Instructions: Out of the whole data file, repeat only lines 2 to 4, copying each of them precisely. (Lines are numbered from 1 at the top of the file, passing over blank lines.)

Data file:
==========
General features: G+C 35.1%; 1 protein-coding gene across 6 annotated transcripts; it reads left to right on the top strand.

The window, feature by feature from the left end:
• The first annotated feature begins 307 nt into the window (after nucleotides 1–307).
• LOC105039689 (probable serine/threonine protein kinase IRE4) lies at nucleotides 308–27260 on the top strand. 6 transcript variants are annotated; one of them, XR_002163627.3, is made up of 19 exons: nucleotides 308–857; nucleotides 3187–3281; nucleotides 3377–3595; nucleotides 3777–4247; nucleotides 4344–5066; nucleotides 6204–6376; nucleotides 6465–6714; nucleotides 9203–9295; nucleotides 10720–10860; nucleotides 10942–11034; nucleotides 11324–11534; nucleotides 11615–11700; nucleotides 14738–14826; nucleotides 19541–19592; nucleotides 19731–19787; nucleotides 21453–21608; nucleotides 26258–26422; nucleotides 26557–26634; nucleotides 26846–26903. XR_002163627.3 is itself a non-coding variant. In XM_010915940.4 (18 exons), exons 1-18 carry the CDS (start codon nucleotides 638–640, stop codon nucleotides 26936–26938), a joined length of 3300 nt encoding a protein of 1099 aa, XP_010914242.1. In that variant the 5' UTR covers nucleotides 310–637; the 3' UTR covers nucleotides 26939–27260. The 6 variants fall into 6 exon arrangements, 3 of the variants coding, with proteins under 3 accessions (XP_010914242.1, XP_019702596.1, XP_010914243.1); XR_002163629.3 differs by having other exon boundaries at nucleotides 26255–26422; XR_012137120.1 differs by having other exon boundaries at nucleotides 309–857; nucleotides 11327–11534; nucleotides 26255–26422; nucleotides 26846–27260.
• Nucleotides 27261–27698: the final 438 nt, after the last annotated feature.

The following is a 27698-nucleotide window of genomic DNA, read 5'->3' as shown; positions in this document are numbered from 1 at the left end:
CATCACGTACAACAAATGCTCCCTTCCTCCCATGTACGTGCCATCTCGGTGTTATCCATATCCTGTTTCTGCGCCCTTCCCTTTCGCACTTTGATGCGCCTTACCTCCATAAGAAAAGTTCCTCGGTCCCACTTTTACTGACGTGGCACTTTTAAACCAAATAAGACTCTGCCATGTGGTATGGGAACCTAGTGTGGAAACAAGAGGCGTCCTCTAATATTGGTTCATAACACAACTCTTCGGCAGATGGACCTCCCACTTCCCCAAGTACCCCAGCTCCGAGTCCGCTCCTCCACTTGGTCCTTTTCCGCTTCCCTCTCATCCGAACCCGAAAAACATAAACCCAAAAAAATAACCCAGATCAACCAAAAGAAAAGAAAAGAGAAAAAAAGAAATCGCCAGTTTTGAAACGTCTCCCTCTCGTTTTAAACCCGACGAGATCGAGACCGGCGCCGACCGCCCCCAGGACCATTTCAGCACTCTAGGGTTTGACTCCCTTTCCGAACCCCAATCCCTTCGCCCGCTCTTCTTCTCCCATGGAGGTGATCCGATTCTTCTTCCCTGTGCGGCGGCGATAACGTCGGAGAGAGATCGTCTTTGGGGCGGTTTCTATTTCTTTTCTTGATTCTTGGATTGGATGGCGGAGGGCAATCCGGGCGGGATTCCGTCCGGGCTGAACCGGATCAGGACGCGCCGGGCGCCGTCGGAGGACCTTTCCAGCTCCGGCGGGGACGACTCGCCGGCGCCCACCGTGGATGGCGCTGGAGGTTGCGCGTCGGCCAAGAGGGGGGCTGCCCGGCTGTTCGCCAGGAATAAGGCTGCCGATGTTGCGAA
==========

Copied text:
The window, feature by feature from the left end:
• The first annotated feature begins 307 nt into the window (after nucleotides 1–307).
• LOC105039689 (probable serine/threonine protein kinase IRE4) lies at nucleotides 308–27260 on the top strand. 6 transcript variants are annotated; one of them, XR_002163627.3, is made up of 19 exons: nucleotides 308–857; nucleotides 3187–3281; nucleotides 3377–3595; nucleotides 3777–4247; nucleotides 4344–5066; nucleotides 6204–6376; nucleotides 6465–6714; nucleotides 9203–9295; nucleotides 10720–10860; nucleotides 10942–11034; nucleotides 11324–11534; nucleotides 11615–11700; nucleotides 14738–14826; nucleotides 19541–19592; nucleotides 19731–19787; nucleotides 21453–21608; nucleotides 26258–26422; nucleotides 26557–26634; nucleotides 26846–26903. XR_002163627.3 is itself a non-coding variant. In XM_010915940.4 (18 exons), exons 1-18 carry the CDS (start codon nucleotides 638–640, stop codon nucleotides 26936–26938), a joined length of 3300 nt encoding a protein of 1099 aa, XP_010914242.1. In that variant the 5' UTR covers nucleotides 310–637; the 3' UTR covers nucleotides 26939–27260. The 6 variants fall into 6 exon arrangements, 3 of the variants coding, with proteins under 3 accessions (XP_010914242.1, XP_019702596.1, XP_010914243.1); XR_002163629.3 differs by having other exon boundaries at nucleotides 26255–26422; XR_012137120.1 differs by having other exon boundaries at nucleotides 309–857; nucleotides 11327–11534; nucleotides 26255–26422; nucleotides 26846–27260.